FECL 44 (June 1996):


Time and again the Council and the Commission of the EU, as well as member state governments, have solemnly emphasised the EU's commitment to open government and public access to information. In practice, however, secrecy prevails. After the Guardian and the Journalisten cases (see FECL No.41: "SWEDISH JOURNALISTS CHALLENGE EU-COUNCIL ON SECRECY"; No.38: "FREEDOM OF INFORMATION: 'GUARDIAN' WINS CASE AGAINST EU-COUNCIL"; No.24: "The EU's code on public access to information: Transparency they say, secrecy they mean"), the most recent decision of EU bodies to refuse the disclosure of a number of JHA Council documents to the British journalist and editor of Statewatch, Tony Bunyan, does not indicate a policy change.

On 11 June, member states voted by eight votes to seven, both in COREPER (Permanent Committee of Representatives and the Council of Justice and Home Affairs (JHA) ministers, to refuse access to nine sets of minutes of the K4 Committee - the committee of senior officials which coordinates EU policy on policing, immigration/asylum and legal cooperation.


A "fair solution"

The (slim) majority of member states considered Mr Bunyan's request a "repeat application" allowing the Council to arbitrarily decide to disclose only five of a total of 14 documents.

Article 3.2 of the "Code of Conduct" on public access to information says: "The relevant departments of the General Secretariat shall endeavour to find a fair solution to deal with repeat applications and/or those which relate to very large documents". Apparently, a "fair solution" according to the Council is to decide arbitrarily what to send to an applicant. This is all the more true now that "repeat application" also means "similar". Indeed, Mr Bunyan never made repeat applications for the same document, but merely applied for access to different sets of documents at repeated occasions. This professional curiosity was too much for the Council.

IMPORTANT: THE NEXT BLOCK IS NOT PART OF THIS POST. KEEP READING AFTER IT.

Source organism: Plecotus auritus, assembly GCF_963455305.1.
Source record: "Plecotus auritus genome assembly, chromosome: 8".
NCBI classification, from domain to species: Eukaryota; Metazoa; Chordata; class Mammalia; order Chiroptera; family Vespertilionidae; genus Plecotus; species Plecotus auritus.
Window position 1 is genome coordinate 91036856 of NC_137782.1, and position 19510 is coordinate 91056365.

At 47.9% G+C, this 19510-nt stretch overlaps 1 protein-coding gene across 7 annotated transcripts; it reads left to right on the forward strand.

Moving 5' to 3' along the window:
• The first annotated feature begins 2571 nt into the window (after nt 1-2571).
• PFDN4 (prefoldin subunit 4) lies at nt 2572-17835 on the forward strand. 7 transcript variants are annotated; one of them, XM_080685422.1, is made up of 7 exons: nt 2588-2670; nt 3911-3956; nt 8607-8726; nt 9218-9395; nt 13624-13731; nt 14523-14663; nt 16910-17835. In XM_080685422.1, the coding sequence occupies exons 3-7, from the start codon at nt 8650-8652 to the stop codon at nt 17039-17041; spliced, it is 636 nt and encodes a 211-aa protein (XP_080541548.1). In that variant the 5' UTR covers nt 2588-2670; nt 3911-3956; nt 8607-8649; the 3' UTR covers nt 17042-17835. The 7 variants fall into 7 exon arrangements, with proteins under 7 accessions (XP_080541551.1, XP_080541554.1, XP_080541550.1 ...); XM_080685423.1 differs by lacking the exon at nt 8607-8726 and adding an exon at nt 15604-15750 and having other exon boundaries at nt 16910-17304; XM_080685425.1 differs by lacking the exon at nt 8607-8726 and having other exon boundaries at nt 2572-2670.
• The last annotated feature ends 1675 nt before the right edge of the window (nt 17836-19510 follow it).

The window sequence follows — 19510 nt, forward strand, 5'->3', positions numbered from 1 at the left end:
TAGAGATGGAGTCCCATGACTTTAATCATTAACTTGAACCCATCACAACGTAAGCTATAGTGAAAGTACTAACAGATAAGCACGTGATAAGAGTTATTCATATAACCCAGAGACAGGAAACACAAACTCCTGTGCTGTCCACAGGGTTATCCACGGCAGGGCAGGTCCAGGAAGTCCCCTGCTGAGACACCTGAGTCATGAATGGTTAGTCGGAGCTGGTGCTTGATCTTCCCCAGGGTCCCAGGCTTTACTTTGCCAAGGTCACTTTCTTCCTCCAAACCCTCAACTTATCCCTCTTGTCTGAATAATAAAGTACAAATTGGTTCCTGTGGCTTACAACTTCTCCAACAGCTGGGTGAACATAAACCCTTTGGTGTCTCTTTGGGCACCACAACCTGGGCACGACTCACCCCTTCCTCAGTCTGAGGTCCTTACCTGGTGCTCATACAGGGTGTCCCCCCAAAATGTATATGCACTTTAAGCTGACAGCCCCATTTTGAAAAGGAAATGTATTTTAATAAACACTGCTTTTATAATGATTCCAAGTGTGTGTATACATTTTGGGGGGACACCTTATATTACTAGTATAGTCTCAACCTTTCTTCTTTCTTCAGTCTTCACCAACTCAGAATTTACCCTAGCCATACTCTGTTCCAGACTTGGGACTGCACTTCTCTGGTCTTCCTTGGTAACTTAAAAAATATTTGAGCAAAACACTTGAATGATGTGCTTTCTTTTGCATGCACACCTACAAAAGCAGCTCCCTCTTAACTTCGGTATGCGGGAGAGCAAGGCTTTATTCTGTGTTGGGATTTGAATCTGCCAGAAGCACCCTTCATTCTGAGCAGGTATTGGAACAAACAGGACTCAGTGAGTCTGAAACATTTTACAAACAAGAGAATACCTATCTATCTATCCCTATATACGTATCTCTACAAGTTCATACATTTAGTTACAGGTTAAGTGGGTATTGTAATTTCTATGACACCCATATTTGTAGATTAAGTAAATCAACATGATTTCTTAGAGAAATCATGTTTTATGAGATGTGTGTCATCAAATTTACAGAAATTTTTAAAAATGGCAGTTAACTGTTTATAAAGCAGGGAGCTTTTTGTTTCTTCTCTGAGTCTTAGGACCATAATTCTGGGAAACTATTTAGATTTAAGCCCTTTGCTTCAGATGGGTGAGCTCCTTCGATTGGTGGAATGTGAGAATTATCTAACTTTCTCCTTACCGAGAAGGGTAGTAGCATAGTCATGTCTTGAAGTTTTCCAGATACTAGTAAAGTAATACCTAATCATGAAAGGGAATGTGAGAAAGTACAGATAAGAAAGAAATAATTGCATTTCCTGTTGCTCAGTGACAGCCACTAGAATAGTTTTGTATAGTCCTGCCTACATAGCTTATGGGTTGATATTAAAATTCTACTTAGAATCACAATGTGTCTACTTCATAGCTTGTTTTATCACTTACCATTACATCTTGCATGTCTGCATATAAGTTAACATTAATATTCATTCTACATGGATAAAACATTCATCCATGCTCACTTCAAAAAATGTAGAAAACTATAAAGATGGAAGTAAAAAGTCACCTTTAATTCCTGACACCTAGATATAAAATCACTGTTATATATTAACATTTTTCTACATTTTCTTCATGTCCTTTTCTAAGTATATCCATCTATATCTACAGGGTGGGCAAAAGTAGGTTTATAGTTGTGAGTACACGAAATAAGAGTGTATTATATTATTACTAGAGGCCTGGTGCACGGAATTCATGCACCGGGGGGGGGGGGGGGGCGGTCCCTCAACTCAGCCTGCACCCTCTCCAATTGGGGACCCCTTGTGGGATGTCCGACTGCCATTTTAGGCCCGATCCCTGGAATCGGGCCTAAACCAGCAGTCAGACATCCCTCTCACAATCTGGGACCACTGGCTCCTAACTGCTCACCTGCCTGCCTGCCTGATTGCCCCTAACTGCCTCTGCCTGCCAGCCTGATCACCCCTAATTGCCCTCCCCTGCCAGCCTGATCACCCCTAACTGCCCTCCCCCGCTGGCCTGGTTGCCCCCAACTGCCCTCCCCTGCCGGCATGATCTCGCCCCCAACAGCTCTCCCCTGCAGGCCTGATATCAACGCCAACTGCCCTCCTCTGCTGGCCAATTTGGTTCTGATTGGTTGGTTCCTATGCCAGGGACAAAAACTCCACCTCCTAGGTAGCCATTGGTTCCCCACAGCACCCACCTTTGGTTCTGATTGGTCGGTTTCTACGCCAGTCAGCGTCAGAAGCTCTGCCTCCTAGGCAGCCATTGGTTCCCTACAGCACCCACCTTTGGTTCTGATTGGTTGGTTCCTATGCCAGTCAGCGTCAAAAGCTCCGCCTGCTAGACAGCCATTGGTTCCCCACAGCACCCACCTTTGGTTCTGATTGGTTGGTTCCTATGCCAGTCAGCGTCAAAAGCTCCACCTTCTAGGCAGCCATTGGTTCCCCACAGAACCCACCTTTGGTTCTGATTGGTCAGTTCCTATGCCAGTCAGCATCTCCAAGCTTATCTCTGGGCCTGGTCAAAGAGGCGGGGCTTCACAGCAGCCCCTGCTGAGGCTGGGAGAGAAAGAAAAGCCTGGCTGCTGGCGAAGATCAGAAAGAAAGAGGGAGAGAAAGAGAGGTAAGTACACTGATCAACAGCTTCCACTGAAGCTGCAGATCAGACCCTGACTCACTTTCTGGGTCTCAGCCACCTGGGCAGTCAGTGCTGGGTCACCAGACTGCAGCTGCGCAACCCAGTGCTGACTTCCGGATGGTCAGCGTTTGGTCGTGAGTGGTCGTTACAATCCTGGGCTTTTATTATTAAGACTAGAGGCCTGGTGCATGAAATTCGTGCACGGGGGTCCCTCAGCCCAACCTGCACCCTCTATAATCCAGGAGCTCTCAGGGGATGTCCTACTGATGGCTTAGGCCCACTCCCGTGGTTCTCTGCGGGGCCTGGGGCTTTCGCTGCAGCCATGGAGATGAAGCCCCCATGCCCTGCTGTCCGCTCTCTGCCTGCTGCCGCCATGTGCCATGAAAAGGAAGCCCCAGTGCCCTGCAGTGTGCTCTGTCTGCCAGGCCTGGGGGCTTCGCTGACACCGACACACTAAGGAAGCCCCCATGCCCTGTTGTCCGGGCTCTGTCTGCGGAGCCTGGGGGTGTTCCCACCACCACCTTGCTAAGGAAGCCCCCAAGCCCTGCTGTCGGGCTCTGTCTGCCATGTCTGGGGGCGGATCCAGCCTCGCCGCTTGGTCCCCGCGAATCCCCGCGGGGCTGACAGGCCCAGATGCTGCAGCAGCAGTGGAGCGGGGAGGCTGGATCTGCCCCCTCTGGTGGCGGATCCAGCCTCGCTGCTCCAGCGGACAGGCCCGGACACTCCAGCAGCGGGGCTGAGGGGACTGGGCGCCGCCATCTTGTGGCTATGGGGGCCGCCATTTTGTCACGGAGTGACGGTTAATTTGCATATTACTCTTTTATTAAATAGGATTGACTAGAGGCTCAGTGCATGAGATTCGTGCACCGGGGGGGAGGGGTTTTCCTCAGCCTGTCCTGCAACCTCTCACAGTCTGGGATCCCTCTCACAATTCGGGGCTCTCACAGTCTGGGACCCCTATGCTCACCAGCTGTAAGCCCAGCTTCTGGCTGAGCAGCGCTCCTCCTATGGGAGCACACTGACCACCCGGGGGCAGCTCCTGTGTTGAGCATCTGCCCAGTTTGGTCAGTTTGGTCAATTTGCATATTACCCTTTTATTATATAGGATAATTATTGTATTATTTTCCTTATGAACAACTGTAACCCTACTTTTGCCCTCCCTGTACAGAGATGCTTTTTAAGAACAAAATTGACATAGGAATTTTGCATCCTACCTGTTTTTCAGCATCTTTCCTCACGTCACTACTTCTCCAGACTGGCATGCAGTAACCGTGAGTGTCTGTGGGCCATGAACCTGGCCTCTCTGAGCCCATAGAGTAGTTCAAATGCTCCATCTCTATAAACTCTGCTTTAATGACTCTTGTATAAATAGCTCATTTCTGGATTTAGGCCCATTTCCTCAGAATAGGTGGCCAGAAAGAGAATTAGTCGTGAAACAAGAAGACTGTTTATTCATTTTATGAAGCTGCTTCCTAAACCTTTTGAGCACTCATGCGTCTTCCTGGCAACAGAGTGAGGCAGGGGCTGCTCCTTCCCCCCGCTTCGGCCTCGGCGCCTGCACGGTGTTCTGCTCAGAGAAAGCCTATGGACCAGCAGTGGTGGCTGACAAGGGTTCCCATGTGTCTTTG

The seven governments voting in favour of greater openness were: Denmark, Ireland, Greece, The Netherlands, Finland, Sweden and - somewhat unexpectedly - Great Britain. In addition, Denmark, Sweden and Finland issued declarations saying all the documents requested by Bunyan should have been disclosed.


"A democratic right that should not be used too often"

For their part, France and Belgium issued an astonishing declaration, attacking Mr Bunyan's right to request access to Council documents. It said they considered that "Mr Bunyan's applications ... are contrary to the spirit of the 1993 decision [the "Code of Conduct"] and that they abuse the good faith of the Council in its willingness to be transparent". Commenting on the declaration, Mr Bunyan said the right of access to Council documents was "apparently a democratic right which should not be used too often and certainly not regularly".


The champions of secrecy

The governments which have constantly voted against Mr Bunyan's requests for documents are Germany, France, Belgium, Luxembourg, Spain and Austria. The three Nordic EU-member states have taken the lead in calling for more openness.


Source: Statewatch, press release, 11.6.96. For more information contact: Statewatch, PO Box 1516, London N16 0EW; Tel: +44/181 8021882, Fax: +44/181/880 1727; e-mail: office@statewatch.org